George A. Bowers Sr.: What’s a Christian to do?
As we approach Election Day next Tuesday, many Christians are discouraged about our two options for president. Neither candidate reflects the beliefs that most of us could enthusiastically support. Faced with this dilemma, some are considering sitting out this trip to the polls and simply not voting at all. Let me share with you how I came to my decision to do otherwise.
For me, not voting is a non-starter since I am well aware of the unique privilege we have been given in this country to participate in the governmental process in this most significant way. Other than prayer, my vote is the most powerful tool I possess to influence our nation and to not employ it would be an abdication of my God-given responsibility. Not voting would also devalue the lives of countless men and women who sacrificed their lives to purchase and preserve this precious privilege for me. So I will vote next Tuesday. But for whom?
We must realize that unless Jesus runs for office, no candidate will ever be perfect. Even if he did, I doubt he’d get elected and I even wonder how many of those of us who profess to follow him would actually support his candidacy. I’m thankful that his eventual rule will not need democratic approval.
Unfortunately, however, this lack of perfection seems to have sunk to new lows with the two current presidential candidates. The one bright spot is a running mate who is an outspoken Christ follower with a record that demonstrates his beliefs. I’m encouraged by the possibilities of his godly influence on the most powerful office in the world.
But since neither candidate is ever ideal, we are always forced to choose one that is closest to it. For me, that requires examining their platforms. Christians should scrutinize every plank since they all have varying degrees of morality attached. This evaluation is always challenging and usually involves weighing some faith issues against others. Jobs, taxes, national defense, immigration, religious liberty, LGBT stances, and stewardship of creation are all important considerations for every Christian in this election. Prioritizing these issues in weight of relative importance helps to sort through this complex process.
Our nation’s founders recognized that governments were instituted to protect certain God-given inalienable rights and the first and most important one they listed was life. Without life, none of the others matter. Protection of human life ought to be the chief concern for every American leader.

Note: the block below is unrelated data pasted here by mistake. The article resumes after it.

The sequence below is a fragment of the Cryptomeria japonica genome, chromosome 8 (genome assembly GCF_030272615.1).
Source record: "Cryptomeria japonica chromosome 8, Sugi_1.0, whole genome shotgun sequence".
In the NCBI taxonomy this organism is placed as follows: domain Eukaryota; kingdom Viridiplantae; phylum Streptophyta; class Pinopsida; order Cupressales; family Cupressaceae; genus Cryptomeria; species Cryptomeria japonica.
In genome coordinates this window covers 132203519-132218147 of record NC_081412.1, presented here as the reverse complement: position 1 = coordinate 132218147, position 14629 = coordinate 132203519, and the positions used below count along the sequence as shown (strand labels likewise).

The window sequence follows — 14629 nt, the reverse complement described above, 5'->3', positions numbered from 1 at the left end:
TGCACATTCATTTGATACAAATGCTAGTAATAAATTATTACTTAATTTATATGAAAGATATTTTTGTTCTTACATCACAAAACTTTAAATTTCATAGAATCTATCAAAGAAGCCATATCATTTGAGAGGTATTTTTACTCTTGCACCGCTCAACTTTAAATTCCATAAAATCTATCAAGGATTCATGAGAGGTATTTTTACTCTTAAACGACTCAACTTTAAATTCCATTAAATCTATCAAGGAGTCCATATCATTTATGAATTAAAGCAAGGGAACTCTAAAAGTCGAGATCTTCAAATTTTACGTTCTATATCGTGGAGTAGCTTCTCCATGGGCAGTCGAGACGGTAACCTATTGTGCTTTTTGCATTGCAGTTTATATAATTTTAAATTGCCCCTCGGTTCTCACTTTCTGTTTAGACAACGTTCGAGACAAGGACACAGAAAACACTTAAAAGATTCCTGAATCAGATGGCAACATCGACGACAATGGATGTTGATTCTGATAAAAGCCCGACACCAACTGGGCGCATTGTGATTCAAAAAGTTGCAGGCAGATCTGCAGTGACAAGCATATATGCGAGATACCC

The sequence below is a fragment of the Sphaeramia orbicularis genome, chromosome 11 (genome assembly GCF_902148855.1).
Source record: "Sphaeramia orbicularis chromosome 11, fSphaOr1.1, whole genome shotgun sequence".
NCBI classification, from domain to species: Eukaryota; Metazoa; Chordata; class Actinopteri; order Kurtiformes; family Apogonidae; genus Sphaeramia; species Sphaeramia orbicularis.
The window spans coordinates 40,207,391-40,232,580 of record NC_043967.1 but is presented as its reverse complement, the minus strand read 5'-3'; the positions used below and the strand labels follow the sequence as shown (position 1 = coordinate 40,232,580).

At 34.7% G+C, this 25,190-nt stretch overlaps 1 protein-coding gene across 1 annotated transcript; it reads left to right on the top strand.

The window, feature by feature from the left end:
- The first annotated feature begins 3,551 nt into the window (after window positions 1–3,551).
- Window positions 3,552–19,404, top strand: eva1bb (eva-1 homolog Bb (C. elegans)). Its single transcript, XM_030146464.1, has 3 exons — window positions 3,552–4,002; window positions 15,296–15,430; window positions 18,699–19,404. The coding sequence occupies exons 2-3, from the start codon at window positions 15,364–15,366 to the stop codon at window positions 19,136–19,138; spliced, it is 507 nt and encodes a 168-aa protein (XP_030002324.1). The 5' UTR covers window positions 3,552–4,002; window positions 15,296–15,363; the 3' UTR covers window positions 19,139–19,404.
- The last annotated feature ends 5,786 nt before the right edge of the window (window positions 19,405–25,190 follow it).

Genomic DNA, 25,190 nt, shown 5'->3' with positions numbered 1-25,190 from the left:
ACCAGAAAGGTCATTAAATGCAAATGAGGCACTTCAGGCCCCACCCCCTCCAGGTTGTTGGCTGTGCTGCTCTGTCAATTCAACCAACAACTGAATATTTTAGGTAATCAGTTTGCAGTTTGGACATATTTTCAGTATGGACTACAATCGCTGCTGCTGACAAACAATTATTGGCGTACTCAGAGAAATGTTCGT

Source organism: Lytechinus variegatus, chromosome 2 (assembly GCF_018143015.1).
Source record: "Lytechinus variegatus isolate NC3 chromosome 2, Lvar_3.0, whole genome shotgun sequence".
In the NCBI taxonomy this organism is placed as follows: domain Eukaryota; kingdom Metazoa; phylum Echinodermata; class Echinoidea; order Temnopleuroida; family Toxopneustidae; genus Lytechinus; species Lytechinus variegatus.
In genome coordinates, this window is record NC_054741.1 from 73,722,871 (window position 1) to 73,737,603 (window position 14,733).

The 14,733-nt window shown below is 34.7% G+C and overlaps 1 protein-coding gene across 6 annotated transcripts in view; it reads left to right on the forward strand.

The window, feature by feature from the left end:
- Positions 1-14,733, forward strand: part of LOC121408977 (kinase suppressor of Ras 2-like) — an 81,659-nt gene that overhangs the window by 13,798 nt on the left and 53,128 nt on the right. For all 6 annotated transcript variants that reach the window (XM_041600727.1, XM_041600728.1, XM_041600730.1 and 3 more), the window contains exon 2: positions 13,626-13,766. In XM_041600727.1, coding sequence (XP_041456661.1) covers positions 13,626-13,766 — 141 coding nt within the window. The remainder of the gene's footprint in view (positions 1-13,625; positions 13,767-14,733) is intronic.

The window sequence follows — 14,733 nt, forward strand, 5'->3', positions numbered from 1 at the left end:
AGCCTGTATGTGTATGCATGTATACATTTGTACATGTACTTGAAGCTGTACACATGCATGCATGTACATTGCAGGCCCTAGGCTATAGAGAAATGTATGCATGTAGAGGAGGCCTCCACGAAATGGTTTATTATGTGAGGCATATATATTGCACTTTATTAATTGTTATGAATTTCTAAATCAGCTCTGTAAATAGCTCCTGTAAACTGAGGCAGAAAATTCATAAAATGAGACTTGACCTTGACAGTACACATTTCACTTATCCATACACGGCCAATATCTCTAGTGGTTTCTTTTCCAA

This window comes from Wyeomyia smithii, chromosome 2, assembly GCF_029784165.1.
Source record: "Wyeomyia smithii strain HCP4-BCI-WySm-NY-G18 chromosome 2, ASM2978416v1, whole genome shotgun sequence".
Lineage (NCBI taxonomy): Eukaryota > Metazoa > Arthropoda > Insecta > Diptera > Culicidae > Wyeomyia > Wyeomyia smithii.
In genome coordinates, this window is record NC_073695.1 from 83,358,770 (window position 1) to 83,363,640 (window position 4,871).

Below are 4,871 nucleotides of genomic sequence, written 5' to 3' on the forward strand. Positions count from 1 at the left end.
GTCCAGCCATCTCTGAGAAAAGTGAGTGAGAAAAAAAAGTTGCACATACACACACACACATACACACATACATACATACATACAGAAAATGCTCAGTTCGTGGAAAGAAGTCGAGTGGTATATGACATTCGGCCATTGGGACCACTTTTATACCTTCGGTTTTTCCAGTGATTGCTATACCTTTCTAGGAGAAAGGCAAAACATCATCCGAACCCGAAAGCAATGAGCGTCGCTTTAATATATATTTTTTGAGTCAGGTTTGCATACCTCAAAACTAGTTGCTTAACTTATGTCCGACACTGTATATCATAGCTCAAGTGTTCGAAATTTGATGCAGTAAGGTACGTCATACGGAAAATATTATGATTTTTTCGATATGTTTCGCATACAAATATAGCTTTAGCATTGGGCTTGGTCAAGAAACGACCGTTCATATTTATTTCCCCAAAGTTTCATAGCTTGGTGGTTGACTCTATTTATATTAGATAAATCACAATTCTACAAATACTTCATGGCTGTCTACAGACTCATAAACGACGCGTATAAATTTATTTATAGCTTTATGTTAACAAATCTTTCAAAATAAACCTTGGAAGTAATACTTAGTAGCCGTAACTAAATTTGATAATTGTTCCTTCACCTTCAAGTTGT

I grieve that our nation kills over 3,000 of its unborn children every day. Since 1973 the lives of over 56 million babies have been “legally” snuffed out before they ever drew their first breaths. This equals the combined populations of 26 of our 50 states and all were helpless innocents. While Christians should be concerned about what will happen to 11 million illegal aliens, this pales in comparison to the slaughter of over five times that many defenseless children and catapults the abortion issue to the top of a Christian’s political priority list.
I am thankful that one platform advocates for the lives of the unborn who cannot speak for themselves but I grieve that the other openly favors allowing infanticide to continue, and enthusiastically supports Planned Parenthood even after they were caught selling body parts of aborted babies. With one vacancy on the Supreme Court already and others expected soon, I pray for justices who will give these children opportunities to live and make their own choices instead of being slaughtered by the choices of others. We have the promise of pro-life picks with one candidate versus the certainly of pro-abortion justices with the other. Other moral issues such as same sex marriage and transgender bathroom mandates will also be decided by the next appointments to the highest judicial bench and raise this stake even higher.
Economic plans, faithful stewardship of natural resources, and other issues also deserve consideration but even a casual reading of God’s word reveals that economic blessings follow faithful moral obedience. I encourage every Christian to weigh the platforms of each candidate and support the one that most accurately reflects Biblical teachings. Ultimately, we’ll each have to give an account for how we used the high privilege of our vote. Praying and voting, George
George Bowers Sr. is the senior pastor of Antioch Church of the Brethren in Woodstock and the author of seven books, including his devotional collection, “Blessings.” He can be reached through www.georgebowersministries.com or at firstname.lastname@example.org.